Saturday 21 April 2018

Protestant bishops fear 'baptism barrier' move will hurt communities

Archbishop of Dublin Dr. Michael Jackson Picture: Steve Humphreys
Archbishop of Dublin Dr. Michael Jackson Picture: Steve Humphreys
Katherine Donnelly

Katherine Donnelly

Protestant bishops warn that plans to restrict the role of religion in school admissions will damage their communities.

In a strongly worded Holy Week statement, they said that proposals from Education Minister Richard Bruton would radically undermine the legal protections that support the provision of faith-based education by religious minorities in Ireland.

Church of Ireland leaders are concerned that there is no interference with the rights of their schools to prioritise entry for students from their faith tradition.

"The rights of a minority denomination should not be trampled on in a race towards a populist understanding of pluralism," they said.

According to the bishops, more than 100 of the 277 Church of Ireland schools have made submissions to a consultation process, launched by Mr Bruton in January, expressing "alarm" at the minister's proposals.

The bishops, in their role as patrons of Church of Ireland primary schools, say that "this is a very strong voice from the members of our community, which must be heard and recognised."

The statement was issued in the name of the Primate of All Ireland and Archbishop of Armagh, Dr Richard Clarke, the Primate of Ireland Dr Samuel Jackson, and Archbishop of Dublin Michael Jackson and the eight other bishops.

Mr Bruton has presented four options for removing, or limiting the role of religion in school admissions, in a bid to address problems that can arise for parents in a system where 90pc of primary schools are under Catholic control.

Where such schools are oversubscribed, applications are prioritised on the basis of whether or not a child has been baptised into the Catholic faith, presenting what is commonly referred to as a "baptism barrier".

The Government is debarred from tackling issues around school entry on a Catholic-only basis, and , while minority religions do enjoy certain constitutional protections, the bishops' reading of the proposals has raised strong concerns.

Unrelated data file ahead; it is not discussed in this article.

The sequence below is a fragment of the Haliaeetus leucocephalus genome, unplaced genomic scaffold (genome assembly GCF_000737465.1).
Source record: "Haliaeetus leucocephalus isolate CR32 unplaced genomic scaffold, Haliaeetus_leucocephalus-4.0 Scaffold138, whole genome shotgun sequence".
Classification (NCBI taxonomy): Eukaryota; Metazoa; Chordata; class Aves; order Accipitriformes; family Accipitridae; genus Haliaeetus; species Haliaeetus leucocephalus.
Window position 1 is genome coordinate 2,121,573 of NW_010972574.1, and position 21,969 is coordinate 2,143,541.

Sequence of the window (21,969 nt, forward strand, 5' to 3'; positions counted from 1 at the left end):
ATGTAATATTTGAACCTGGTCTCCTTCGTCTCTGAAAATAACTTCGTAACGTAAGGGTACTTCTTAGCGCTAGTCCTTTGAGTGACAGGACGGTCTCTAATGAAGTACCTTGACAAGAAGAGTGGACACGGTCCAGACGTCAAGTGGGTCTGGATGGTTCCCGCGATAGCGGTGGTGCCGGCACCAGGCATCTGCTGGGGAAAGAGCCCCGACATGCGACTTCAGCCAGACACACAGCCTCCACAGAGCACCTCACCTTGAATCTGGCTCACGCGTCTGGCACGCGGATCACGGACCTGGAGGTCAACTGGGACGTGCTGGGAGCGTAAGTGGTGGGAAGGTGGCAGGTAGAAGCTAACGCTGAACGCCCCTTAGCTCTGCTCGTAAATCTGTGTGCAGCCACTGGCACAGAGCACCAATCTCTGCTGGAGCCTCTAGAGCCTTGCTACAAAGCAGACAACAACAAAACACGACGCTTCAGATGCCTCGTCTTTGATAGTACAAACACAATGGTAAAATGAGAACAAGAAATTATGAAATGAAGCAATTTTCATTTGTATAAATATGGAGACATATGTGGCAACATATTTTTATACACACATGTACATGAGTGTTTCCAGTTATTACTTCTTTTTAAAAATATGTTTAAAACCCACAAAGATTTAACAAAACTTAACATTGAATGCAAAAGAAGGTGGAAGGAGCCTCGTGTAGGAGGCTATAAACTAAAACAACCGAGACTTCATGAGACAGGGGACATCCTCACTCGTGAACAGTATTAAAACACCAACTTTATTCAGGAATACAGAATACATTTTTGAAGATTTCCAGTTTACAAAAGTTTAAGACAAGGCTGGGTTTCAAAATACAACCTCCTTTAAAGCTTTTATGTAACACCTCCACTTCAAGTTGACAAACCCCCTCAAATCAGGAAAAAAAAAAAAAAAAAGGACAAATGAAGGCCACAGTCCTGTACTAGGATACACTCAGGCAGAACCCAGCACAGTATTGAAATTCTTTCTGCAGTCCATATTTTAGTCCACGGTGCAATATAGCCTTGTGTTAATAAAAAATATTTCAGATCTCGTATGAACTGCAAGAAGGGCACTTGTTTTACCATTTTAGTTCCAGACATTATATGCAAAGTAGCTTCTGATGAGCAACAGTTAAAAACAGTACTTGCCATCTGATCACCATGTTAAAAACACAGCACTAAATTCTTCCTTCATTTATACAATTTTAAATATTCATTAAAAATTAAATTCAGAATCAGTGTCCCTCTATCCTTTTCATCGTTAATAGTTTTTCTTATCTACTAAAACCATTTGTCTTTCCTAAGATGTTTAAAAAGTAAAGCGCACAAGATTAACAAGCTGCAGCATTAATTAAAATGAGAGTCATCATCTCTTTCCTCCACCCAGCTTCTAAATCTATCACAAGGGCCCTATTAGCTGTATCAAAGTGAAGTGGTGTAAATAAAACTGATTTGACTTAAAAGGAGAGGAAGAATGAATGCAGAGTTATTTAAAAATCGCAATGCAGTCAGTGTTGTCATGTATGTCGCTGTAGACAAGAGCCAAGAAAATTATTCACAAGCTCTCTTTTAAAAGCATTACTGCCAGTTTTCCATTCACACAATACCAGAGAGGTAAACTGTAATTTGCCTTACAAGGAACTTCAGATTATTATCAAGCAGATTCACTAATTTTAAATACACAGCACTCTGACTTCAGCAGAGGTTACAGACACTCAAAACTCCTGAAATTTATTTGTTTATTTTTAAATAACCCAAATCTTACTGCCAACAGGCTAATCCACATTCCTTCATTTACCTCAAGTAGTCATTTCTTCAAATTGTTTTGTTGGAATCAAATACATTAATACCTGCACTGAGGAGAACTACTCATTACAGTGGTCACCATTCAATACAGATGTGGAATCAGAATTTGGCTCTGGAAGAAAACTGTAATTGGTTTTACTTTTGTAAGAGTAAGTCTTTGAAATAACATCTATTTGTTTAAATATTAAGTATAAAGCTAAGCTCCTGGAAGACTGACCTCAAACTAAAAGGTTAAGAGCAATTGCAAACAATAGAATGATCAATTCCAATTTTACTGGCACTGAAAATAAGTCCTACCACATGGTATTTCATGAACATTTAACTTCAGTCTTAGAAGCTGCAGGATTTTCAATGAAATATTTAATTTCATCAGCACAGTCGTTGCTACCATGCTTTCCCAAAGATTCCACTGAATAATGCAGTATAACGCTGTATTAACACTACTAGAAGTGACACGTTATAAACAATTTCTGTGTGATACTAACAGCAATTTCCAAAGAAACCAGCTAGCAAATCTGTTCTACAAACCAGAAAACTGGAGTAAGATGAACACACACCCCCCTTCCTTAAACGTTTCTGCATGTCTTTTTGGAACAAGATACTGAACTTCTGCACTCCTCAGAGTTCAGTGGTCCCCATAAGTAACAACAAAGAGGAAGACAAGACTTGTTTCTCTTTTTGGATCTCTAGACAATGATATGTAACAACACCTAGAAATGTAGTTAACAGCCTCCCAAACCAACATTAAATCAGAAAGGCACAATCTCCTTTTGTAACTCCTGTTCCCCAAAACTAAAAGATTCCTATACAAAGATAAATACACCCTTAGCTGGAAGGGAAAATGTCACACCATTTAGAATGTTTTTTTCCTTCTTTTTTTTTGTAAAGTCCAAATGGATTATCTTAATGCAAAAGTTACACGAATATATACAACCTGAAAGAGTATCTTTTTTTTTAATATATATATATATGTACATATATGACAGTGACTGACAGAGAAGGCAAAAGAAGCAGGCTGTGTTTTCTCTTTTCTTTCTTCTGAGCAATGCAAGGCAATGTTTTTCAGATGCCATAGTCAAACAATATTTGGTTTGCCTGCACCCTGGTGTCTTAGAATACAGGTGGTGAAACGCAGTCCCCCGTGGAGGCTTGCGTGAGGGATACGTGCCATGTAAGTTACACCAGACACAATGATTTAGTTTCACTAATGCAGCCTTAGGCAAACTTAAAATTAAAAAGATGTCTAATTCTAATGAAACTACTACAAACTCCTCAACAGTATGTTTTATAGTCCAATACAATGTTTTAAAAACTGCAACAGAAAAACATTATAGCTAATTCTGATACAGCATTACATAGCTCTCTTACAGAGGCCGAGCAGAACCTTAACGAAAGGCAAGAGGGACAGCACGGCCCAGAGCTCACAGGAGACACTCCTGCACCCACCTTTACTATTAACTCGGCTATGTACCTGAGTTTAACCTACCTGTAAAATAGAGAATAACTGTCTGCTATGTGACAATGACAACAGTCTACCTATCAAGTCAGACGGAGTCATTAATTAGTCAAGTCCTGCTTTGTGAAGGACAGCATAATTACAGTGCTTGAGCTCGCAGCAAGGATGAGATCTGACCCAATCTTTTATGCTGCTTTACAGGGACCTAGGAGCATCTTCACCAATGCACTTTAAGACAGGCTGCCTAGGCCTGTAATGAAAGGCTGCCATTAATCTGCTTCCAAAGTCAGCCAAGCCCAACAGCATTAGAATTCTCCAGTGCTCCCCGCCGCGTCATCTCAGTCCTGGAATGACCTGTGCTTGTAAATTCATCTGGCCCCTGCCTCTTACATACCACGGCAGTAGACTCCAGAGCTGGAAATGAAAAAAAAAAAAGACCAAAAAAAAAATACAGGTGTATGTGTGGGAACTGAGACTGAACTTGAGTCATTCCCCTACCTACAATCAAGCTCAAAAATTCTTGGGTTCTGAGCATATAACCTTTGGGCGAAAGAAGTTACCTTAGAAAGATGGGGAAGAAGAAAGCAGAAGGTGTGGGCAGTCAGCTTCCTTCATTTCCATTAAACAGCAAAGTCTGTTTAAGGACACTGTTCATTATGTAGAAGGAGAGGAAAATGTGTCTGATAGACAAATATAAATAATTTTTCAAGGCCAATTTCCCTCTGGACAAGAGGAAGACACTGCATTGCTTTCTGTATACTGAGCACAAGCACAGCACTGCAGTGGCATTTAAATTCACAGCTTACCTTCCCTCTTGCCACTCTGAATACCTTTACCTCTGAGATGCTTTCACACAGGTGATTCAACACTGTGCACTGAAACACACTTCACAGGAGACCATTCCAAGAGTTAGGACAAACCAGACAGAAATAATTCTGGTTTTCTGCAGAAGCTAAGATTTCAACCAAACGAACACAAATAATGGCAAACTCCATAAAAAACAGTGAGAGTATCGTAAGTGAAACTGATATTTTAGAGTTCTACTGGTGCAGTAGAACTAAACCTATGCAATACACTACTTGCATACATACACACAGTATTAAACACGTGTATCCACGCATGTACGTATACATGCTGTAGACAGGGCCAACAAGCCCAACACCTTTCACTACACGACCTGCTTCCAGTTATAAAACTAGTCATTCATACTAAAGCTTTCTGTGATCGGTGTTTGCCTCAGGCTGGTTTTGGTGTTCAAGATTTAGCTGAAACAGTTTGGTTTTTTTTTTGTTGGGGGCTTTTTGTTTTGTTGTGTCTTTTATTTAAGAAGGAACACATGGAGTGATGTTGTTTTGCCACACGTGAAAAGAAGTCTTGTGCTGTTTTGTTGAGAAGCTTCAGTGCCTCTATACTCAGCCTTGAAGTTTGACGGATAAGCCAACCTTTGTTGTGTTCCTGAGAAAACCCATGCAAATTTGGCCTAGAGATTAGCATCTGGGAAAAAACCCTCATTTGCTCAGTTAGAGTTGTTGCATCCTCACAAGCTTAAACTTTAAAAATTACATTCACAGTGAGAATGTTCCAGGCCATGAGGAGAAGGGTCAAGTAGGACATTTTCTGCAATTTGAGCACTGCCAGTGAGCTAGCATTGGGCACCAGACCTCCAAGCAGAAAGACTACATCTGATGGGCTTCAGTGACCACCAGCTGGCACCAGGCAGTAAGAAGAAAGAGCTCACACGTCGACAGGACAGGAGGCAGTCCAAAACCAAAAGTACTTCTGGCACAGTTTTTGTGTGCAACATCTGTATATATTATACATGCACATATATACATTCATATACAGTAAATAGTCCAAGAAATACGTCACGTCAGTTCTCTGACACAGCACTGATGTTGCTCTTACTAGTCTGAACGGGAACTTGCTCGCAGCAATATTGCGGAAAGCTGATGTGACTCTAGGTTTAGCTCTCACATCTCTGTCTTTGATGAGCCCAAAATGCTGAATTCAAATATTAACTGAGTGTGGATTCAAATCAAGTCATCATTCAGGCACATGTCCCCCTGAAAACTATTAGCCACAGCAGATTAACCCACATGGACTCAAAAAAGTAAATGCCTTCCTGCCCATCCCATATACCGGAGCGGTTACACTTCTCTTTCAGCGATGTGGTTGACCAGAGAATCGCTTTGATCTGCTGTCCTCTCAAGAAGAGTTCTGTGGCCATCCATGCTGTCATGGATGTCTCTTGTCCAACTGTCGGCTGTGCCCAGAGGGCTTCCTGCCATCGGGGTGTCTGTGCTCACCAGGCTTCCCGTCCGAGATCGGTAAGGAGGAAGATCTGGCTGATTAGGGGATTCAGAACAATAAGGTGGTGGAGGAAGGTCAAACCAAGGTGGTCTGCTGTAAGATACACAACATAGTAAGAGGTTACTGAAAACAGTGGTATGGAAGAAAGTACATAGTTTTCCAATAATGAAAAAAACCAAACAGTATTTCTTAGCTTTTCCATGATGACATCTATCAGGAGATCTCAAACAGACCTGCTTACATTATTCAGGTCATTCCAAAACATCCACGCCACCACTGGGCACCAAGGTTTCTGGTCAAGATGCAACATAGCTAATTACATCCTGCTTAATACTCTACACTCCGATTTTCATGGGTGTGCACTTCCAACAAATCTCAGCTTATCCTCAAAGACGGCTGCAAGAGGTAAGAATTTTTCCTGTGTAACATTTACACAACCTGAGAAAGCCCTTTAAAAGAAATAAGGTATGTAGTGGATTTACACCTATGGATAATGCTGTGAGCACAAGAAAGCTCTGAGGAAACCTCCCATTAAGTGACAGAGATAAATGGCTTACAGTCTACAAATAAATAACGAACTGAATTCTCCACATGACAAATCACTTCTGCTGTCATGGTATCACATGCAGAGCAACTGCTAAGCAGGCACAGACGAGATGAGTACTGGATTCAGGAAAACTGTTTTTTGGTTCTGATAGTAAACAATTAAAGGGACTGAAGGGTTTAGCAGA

They state that "changing the admissions rules, as proposed, will do nothing to increase resources in specific areas. Instead, the change will merely create a new cohort of children who are excluded from education within their own faith.


"To prevent a Church of Ireland school from prioritising children from that community will lead to a splintering and a diminishing of that link causing hurt, confusion and disillusionment.

"The rights of a minority denomination should not be trampled on in a race towards a populist understanding of pluralism."

They say that there are other administrative approaches the minister could take to address the challenges "in very limited areas where oversubscription and lack of capacity are creating difficulties."

They describe their schools as important components of Church of Ireland communities and other Christian minority communities throughout the country, providing an invaluable focal point for a faith community that is usually widely dispersed geographically.

"Church of Ireland schools enjoy a strong link with their community and there exists a strong interdependence socially, spiritually and very often practically," the statement adds.

Irish Independent

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